As part of the European Union’s assessment of its partnership with 12 neighboring countries known as the “European Neighborhood Policy” (ENP), the European Commission and EU foreign policy chief Catherine Ashton listed a set of characteristically harsh ‘recommendations’ regarding relations with Israel.
The recommendations, titled “Delivering on a new European Neighbourhood Policy,” include a call on Israel “to continue to step up its efforts to minimise settler violence in the occupied Palestinian territory and to bring all perpetrators to justice” and “address the excessive use of administrative detention.”
“The situation in the occupied territories, in the context of a stalled peace process and worrying developments on the ground, including increased settlement activity in East Jerusalem and the rest of the West Bank, remained tense,” they said.
“Palestinian economic and social rights remain hampered by Israeli restrictions on the freedom of movement. Restrictions on movement and access have a negative impact on the ability of Palestinians to obtain Schengen visas. Property rights came under particular strain and the risk of forced displacement of Bedouin communities increased. “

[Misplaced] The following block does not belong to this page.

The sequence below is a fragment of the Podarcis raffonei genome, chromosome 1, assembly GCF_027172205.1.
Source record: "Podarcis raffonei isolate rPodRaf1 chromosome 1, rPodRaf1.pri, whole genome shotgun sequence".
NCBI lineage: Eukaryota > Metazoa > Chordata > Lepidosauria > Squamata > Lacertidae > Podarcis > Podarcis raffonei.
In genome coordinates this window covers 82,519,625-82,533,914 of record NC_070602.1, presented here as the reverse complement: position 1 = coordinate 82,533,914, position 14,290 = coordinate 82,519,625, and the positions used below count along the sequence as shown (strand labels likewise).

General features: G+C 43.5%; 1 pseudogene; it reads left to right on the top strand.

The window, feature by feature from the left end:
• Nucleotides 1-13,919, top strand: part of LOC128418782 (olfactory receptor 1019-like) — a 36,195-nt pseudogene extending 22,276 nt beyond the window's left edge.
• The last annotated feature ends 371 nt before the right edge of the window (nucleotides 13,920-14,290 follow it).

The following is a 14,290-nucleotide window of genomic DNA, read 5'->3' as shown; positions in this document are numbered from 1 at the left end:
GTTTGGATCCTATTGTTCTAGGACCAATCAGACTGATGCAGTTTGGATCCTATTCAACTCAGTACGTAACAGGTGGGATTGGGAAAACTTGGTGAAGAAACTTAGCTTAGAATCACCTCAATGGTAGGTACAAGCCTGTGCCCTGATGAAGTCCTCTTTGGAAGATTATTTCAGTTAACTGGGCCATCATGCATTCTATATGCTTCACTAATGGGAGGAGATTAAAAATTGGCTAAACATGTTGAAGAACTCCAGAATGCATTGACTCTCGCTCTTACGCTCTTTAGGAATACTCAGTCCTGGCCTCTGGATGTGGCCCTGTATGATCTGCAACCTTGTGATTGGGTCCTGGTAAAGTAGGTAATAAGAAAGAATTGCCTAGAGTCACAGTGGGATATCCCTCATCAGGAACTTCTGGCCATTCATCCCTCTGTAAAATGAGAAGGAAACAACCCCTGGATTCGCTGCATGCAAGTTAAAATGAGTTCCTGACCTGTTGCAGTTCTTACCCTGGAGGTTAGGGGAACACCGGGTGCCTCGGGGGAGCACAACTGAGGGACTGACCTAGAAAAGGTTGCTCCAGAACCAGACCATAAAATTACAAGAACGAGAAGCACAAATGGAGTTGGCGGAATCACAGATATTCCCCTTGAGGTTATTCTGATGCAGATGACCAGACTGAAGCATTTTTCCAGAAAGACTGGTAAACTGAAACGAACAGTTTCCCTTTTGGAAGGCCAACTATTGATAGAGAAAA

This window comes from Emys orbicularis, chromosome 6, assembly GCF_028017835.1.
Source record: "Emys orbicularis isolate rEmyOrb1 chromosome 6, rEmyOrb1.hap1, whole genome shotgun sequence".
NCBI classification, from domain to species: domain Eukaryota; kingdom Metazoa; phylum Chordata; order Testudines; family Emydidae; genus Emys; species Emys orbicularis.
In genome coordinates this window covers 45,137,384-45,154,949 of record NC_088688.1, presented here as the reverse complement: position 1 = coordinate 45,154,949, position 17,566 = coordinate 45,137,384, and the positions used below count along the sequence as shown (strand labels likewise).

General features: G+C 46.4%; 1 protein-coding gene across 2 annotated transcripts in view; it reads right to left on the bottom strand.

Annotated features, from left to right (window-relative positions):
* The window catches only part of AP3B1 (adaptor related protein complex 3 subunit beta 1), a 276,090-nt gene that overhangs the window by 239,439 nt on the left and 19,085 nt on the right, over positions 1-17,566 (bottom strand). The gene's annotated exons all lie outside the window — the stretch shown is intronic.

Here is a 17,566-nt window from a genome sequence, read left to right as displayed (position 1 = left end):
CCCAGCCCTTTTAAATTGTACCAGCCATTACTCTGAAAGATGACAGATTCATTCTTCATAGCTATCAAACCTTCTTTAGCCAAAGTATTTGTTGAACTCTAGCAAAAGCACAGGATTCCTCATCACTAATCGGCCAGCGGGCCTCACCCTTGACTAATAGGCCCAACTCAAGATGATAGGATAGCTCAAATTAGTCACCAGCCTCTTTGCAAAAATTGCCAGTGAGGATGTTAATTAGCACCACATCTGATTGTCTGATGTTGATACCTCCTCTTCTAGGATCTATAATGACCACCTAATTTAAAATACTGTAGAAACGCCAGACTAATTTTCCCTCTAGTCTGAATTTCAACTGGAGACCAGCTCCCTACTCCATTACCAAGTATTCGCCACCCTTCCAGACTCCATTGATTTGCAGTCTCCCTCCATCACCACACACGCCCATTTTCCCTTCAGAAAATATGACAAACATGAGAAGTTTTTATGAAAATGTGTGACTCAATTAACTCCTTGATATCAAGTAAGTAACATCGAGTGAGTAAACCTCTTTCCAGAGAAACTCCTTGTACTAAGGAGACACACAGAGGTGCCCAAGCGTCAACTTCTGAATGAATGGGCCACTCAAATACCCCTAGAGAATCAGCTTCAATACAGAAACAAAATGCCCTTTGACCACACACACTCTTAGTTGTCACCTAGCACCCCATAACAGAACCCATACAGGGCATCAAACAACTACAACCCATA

They also mentioned “a trend that became apparent in 2010 continued with an unprecedented number of bills that can be labelled as "discriminatory" or even "anti-democratic being tabled in the Knesset, Israel’s parliament.”
The EU report also said “progress on the situation of the Arab minority was limited. Women’s rights have become the subject of increasing debate as a result of a more aggressive attitude on the part of the ultra-Orthodox groups.”
“The EU remains one of the largest donors supporting Israeli civil society efforts to promote human rights and conflict resolution. This exposes the EU to some public and government criticism,” the report continued.
On the economic situation in Israel, the report said that “despite good economic growth and low unemployment, Israel has the highest poverty rate in the OECD and remains characterised by deep socio-economic cleavages.”
The only positive remark in the report was in reference to Israel’s "good performance" in the fight against corruption, and continued to protect the independence of the judiciary.
The European Neighborhood Policy report, which was drafted by Catherine Ashton and EU Enlargement Commissioner Stefan Füle came one day after EU Foreign Ministers issued a statement on the Middle East Peace Process, sharply criticizing Israel for its policy regarding the so-called “settlements in the West Bank,” or, more accurately- Jewish communities in Judea and Samaria.